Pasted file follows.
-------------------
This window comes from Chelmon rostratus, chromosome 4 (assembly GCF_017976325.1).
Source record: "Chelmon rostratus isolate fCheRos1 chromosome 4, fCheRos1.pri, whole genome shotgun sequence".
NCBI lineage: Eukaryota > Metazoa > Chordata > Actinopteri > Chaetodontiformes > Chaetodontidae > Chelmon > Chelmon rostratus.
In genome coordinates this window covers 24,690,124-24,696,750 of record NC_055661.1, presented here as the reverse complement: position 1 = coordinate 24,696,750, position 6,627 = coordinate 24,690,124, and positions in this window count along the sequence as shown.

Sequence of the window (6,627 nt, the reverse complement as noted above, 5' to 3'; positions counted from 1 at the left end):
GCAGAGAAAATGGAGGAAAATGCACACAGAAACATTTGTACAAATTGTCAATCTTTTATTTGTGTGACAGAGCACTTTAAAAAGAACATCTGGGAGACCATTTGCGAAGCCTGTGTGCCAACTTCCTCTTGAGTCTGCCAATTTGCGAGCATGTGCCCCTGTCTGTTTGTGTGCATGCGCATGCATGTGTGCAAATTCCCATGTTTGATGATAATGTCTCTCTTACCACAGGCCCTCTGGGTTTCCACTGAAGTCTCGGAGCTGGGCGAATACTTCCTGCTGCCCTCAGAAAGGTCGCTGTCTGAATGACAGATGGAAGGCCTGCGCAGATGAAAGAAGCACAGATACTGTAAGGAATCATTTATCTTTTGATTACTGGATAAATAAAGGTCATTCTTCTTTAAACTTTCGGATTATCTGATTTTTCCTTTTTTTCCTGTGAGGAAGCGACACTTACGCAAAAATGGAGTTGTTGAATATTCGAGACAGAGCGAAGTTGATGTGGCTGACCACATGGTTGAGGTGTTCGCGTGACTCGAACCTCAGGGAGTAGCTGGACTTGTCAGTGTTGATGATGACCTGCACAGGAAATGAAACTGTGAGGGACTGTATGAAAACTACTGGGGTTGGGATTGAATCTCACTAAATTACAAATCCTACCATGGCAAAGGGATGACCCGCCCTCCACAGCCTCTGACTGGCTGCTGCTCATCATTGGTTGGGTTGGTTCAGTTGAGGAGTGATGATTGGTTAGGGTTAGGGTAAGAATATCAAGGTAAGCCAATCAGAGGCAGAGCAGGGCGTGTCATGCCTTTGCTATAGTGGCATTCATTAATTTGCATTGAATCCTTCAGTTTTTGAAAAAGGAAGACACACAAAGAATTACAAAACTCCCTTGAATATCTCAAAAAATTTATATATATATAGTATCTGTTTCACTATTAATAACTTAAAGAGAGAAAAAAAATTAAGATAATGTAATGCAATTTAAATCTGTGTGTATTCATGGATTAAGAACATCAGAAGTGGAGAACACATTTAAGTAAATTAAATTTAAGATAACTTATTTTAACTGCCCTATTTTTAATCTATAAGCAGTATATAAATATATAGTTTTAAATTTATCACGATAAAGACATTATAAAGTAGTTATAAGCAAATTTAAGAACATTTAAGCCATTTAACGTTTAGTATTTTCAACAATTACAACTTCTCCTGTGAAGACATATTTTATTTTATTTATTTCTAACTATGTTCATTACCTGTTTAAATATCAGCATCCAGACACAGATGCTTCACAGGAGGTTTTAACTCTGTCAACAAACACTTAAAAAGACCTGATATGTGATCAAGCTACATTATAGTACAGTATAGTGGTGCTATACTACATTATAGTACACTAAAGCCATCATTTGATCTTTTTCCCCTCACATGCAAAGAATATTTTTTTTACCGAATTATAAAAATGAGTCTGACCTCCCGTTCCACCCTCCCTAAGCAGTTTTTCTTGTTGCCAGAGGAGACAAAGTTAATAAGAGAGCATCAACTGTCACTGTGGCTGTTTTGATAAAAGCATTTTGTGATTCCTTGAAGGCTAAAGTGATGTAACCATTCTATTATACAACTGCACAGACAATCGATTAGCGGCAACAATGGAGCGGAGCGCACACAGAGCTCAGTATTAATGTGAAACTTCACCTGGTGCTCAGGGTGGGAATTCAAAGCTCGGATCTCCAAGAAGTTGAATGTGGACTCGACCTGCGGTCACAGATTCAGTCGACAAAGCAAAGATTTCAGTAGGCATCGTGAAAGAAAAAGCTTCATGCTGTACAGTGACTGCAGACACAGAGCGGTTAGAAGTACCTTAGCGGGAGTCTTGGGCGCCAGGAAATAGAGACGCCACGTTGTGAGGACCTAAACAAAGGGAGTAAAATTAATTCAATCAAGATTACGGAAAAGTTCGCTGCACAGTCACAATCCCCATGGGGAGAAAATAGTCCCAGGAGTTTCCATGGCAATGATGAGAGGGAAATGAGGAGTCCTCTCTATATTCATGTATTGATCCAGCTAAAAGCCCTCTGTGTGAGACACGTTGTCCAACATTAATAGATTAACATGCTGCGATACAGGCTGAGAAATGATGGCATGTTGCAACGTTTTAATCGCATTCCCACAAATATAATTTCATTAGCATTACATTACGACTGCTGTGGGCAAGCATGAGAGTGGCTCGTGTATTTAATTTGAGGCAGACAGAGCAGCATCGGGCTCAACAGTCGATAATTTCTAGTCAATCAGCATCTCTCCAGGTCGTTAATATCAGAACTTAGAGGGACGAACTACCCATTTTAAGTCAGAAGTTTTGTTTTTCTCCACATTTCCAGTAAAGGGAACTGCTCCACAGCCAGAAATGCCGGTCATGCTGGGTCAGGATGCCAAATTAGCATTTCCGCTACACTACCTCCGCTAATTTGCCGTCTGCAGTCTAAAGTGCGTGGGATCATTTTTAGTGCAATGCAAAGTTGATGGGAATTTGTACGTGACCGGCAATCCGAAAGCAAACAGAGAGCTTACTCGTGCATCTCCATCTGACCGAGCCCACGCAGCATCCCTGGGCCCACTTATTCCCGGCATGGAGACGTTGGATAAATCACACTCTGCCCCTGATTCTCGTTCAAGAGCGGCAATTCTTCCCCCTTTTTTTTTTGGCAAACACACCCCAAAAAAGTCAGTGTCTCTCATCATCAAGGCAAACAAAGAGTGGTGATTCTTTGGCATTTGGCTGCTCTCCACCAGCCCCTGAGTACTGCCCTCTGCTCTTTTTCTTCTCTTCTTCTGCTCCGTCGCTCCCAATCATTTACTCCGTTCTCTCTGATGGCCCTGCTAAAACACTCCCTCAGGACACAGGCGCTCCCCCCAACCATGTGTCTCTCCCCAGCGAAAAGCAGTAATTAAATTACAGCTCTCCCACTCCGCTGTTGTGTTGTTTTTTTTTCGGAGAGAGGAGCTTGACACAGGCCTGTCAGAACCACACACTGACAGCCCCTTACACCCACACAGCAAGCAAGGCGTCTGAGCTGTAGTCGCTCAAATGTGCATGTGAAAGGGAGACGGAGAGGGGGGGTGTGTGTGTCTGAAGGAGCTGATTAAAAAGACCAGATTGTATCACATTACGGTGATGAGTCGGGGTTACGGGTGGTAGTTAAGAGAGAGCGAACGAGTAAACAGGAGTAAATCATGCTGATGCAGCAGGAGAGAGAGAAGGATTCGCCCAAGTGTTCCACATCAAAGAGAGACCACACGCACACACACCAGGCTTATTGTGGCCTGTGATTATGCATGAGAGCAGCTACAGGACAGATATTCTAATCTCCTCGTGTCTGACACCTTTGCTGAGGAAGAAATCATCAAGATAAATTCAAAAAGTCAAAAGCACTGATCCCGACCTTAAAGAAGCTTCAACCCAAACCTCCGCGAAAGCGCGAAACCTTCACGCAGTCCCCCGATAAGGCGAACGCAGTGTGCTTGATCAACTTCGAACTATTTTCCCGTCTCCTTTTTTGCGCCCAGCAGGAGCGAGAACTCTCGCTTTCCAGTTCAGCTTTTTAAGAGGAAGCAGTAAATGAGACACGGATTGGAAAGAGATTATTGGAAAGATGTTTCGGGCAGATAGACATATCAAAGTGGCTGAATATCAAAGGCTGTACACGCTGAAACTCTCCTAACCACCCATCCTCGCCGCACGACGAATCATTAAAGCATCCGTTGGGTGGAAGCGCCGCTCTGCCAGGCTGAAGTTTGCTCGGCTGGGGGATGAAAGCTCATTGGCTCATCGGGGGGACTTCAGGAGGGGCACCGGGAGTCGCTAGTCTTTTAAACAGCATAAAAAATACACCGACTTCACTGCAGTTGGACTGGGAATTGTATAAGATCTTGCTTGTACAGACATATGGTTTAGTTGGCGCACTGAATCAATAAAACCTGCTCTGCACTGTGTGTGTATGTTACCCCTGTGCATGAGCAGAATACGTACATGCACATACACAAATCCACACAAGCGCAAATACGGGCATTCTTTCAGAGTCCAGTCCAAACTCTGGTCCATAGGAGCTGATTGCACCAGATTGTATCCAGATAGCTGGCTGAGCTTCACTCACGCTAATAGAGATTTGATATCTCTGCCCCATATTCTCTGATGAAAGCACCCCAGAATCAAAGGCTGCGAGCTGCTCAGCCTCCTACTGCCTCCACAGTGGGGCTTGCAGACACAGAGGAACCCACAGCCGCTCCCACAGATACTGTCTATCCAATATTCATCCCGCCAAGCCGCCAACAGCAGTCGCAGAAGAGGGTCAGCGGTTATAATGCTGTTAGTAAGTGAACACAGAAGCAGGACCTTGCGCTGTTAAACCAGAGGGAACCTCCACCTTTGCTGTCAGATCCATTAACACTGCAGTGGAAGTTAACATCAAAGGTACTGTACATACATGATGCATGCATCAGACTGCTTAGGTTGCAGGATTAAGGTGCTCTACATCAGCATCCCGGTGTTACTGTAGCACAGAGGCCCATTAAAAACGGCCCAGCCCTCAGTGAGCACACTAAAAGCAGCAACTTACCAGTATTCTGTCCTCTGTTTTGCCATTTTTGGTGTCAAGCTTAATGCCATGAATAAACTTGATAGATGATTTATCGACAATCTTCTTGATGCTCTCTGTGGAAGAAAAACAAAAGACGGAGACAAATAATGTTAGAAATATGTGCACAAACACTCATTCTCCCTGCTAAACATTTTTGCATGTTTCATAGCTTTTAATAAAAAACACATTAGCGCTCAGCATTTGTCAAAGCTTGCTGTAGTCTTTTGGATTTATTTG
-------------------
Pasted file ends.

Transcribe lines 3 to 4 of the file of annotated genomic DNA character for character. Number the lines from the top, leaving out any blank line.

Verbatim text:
NCBI lineage: Eukaryota > Metazoa > Chordata > Actinopteri > Chaetodontiformes > Chaetodontidae > Chelmon > Chelmon rostratus.
In genome coordinates this window covers 24,690,124-24,696,750 of record NC_055661.1, presented here as the reverse complement: position 1 = coordinate 24,696,750, position 6,627 = coordinate 24,690,124, and positions in this window count along the sequence as shown.